I’ve been writing about the inherent problems of Digital Discipleship, and now in my fourth installment I’d like to indicate a number of benefits:
- The ability to get prayer requests and ministering needs out quickly to those who can help.
- Easy access to online bible study resources and teaching videos. The quality of these resources continue to get better and better. I intend to pass along, in the future, recommended resources or articles under the title: Briefing.
- The ability to communicate via email, voice and video with missionaries and churches throughout the world. I have personally done this with those across the sea many times.
- Visibility for the church – many have come through our church doors simply because our website came up as they typed in the word Presbyterian. For those in business, digital visibility is a key part of their business and commerce.
- The ability to coordinate ministries and calendars in the church – this is becoming more and more of a necessity in a digital world, especially when a congregation is growing. We are implementing new software here to help us pay attention to the growing needs of our congregation.
- People pass along to me theological questions, emails of gratitude, as well as information such as who has recently gone into the hospital or who could need a visit.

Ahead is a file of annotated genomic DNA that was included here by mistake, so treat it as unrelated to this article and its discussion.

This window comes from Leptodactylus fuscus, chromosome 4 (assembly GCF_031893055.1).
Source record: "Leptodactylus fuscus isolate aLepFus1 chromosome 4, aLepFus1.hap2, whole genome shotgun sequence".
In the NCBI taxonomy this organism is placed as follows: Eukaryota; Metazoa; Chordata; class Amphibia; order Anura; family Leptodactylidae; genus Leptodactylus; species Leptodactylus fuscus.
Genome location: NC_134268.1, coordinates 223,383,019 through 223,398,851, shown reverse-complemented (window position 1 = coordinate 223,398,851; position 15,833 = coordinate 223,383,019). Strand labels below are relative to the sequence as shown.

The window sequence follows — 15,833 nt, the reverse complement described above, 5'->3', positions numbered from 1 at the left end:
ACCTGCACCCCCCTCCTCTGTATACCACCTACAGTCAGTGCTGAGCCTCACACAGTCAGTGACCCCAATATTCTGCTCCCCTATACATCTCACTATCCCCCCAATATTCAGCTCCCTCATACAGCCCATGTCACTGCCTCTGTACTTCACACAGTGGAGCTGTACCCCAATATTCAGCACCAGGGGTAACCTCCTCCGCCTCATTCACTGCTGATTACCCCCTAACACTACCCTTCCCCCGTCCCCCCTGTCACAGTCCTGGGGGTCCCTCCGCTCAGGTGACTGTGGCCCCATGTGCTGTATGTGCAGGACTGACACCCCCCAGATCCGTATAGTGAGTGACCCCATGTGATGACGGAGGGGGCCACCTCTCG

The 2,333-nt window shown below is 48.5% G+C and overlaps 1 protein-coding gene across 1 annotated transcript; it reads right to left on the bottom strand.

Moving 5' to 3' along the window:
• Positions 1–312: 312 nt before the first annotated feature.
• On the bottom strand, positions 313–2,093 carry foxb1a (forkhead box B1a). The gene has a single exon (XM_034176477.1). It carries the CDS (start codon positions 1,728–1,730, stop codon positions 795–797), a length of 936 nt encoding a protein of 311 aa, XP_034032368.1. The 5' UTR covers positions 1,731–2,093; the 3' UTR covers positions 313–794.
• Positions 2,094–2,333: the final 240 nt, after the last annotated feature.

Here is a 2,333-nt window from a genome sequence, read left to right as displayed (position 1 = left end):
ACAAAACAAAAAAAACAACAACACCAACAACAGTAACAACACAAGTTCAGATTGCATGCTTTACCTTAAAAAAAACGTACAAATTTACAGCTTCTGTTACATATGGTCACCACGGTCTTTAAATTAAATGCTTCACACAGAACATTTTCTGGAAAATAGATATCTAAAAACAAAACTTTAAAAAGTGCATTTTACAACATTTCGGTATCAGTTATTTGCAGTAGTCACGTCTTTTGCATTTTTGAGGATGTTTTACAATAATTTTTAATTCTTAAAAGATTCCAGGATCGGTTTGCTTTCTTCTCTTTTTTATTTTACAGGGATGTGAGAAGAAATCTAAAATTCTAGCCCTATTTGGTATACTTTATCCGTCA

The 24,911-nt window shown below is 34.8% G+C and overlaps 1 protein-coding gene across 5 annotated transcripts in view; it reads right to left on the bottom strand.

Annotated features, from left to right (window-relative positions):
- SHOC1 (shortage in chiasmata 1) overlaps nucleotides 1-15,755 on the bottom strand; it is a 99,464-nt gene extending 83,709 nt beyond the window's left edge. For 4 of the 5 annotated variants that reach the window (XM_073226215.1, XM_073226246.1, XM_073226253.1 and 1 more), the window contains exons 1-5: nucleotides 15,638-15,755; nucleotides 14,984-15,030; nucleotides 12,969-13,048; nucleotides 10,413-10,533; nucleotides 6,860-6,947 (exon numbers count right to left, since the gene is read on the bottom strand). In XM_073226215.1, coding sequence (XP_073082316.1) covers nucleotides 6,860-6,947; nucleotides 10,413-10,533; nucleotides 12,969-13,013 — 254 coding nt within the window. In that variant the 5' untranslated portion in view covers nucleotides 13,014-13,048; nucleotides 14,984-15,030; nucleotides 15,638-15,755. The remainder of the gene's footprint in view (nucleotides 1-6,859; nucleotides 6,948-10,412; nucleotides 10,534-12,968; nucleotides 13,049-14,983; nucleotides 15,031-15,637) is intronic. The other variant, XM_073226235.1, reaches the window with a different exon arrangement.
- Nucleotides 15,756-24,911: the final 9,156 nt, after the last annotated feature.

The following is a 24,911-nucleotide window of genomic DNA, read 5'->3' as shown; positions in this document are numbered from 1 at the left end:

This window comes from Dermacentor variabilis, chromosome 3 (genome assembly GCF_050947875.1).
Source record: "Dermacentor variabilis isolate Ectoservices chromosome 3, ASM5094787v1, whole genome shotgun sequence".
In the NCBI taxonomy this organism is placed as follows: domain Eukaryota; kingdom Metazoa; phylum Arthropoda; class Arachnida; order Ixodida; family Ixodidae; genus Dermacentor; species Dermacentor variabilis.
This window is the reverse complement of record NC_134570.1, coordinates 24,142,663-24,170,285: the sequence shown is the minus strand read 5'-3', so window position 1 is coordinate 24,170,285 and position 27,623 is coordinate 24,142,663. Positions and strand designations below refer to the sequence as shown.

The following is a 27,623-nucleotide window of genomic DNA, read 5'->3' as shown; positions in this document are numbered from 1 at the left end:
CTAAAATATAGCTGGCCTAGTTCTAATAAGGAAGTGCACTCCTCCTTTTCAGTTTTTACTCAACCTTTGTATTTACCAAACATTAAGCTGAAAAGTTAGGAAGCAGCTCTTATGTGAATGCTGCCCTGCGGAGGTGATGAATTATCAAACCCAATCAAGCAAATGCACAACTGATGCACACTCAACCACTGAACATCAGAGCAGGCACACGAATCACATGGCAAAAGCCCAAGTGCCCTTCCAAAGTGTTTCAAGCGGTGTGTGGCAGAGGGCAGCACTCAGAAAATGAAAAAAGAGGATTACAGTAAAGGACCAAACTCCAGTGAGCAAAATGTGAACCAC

- The advent of video communication has made it possible for me – for example – to have a weekly pastoral support and accountability meeting with friends located throughout the United States. This technology has also enabled my parents to stay connected to their grandsons here in California. This is a good thing.
- The positive side of social media – to be encouraged by thoughtful comments, to see pictures of family adventures, to stay connected with others when physical proximity is simply not possible. Too bad social media is filled with such vitriol, anger, sermonizing and politicizing everything (even from Christians) and frankly for too much inappropriate material. This has largely ruined the experience for me.
The benefits are certainly there, and I try to utilize them regularly. Yet, the benefits still don’t replace your need for relationships. It still is not the forum for confrontation, debate, and personal concern. It still cannot indicate the number of real friendships by the number of “digital friends” or “followers.” It is still impersonal and in no way, shape or form, a substitute for your need for real, personal friendship.
And, finally, in my own view, in many ways consistent absorption into the digital world can be a complete waste of time – hours, days, months that you simply can’t get back. Draw boundaries around it for yourself and your children. And go for a hike or a run, read a book and mow the grass, play catch or walk the dog, talk with your spouse and with your children, teach your kids Greek or Hebrew.
You just might find yourself less anxious, less angry, less insecure and more aware of the real life with God around you – and that’s a good thing.